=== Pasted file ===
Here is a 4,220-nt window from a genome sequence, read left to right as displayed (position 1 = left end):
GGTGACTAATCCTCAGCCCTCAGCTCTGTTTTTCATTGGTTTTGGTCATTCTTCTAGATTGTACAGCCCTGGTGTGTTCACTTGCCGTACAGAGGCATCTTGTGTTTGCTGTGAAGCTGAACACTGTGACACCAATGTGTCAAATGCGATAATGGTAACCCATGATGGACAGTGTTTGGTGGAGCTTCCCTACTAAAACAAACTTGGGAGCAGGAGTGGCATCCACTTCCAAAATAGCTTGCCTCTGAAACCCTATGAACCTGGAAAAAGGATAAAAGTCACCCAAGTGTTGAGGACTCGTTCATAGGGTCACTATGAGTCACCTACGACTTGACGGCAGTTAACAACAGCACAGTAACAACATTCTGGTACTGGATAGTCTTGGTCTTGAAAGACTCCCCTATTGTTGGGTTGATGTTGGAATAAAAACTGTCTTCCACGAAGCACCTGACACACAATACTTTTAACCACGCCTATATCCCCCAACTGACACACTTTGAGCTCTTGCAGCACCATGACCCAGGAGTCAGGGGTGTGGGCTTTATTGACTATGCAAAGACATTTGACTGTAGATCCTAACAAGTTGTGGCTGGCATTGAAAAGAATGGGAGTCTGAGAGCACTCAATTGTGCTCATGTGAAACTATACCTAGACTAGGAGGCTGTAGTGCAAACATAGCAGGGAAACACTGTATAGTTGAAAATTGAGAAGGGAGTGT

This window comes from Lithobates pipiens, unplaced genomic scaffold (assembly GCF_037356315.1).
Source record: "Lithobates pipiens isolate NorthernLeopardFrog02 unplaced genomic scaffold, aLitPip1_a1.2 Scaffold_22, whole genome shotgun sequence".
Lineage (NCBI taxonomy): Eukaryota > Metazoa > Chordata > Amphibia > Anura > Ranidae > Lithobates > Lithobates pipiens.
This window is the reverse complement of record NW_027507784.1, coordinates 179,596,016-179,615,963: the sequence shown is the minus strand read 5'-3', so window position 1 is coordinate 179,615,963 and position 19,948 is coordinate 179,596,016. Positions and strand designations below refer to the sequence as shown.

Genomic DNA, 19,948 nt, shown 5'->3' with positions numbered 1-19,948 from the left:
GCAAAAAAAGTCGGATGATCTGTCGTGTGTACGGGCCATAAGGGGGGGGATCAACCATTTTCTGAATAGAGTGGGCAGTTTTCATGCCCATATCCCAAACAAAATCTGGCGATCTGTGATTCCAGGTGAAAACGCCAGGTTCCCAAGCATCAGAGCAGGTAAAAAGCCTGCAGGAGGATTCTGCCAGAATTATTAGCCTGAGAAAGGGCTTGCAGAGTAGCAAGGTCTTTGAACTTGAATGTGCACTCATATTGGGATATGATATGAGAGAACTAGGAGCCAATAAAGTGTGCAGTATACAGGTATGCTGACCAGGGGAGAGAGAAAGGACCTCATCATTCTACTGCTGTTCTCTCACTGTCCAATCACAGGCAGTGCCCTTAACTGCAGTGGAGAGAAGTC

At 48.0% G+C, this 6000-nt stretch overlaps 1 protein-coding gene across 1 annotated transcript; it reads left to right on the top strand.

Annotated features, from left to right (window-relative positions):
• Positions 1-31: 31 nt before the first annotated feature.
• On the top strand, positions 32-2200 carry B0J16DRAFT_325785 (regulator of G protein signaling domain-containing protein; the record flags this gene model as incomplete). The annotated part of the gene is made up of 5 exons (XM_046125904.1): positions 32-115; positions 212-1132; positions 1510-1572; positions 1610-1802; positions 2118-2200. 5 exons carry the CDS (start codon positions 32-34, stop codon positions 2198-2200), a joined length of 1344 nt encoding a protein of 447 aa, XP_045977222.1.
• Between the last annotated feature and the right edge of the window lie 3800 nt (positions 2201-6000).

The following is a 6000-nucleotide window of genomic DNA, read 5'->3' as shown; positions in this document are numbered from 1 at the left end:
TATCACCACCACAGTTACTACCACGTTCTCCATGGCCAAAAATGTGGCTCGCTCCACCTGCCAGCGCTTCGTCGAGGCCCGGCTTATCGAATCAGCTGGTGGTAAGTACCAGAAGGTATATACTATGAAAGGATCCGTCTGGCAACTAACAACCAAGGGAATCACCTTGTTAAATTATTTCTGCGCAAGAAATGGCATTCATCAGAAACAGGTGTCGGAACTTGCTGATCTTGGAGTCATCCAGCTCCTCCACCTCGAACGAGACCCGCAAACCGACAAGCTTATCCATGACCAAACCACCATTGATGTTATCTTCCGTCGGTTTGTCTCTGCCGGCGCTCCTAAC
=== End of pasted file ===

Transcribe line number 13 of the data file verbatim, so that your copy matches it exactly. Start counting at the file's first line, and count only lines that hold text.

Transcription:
• Between the last annotated feature and the right edge of the window lie 3800 nt (positions 2201-6000).